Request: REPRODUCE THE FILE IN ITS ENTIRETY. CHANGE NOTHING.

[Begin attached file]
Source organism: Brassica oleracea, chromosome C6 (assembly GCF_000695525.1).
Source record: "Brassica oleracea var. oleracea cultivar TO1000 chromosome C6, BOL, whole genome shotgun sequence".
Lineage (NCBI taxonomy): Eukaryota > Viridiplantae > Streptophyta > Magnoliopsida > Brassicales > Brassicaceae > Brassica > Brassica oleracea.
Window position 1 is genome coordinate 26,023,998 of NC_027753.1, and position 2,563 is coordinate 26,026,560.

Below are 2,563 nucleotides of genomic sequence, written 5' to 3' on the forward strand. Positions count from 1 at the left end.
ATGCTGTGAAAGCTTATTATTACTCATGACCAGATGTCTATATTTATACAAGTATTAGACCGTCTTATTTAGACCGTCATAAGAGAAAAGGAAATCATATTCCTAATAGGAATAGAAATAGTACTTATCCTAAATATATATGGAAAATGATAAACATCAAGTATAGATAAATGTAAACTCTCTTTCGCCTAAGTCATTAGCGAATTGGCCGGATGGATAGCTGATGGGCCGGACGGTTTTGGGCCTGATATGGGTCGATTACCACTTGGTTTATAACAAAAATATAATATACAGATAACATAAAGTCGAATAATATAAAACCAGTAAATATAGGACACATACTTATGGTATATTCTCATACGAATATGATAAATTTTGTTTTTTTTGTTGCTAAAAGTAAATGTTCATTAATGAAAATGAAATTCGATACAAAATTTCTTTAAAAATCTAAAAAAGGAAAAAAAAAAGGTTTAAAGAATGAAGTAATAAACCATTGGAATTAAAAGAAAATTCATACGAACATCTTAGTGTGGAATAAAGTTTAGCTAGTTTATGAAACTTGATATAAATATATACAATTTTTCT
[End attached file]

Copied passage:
Source organism: Brassica oleracea, chromosome C6 (assembly GCF_000695525.1).
Source record: "Brassica oleracea var. oleracea cultivar TO1000 chromosome C6, BOL, whole genome shotgun sequence".
Lineage (NCBI taxonomy): Eukaryota > Viridiplantae > Streptophyta > Magnoliopsida > Brassicales > Brassicaceae > Brassica > Brassica oleracea.
Window position 1 is genome coordinate 26,023,998 of NC_027753.1, and position 2,563 is coordinate 26,026,560.

Below are 2,563 nucleotides of genomic sequence, written 5' to 3' on the forward strand. Positions count from 1 at the left end.
ATGCTGTGAAAGCTTATTATTACTCATGACCAGATGTCTATATTTATACAAGTATTAGACCGTCTTATTTAGACCGTCATAAGAGAAAAGGAAATCATATTCCTAATAGGAATAGAAATAGTACTTATCCTAAATATATATGGAAAATGATAAACATCAAGTATAGATAAATGTAAACTCTCTTTCGCCTAAGTCATTAGCGAATTGGCCGGATGGATAGCTGATGGGCCGGACGGTTTTGGGCCTGATATGGGTCGATTACCACTTGGTTTATAACAAAAATATAATATACAGATAACATAAAGTCGAATAATATAAAACCAGTAAATATAGGACACATACTTATGGTATATTCTCATACGAATATGATAAATTTTGTTTTTTTTGTTGCTAAAAGTAAATGTTCATTAATGAAAATGAAATTCGATACAAAATTTCTTTAAAAATCTAAAAAAGGAAAAAAAAAAGGTTTAAAGAATGAAGTAATAAACCATTGGAATTAAAAGAAAATTCATACGAACATCTTAGTGTGGAATAAAGTTTAGCTAGTTTATGAAACTTGATATAAATATATACAATTTTTCT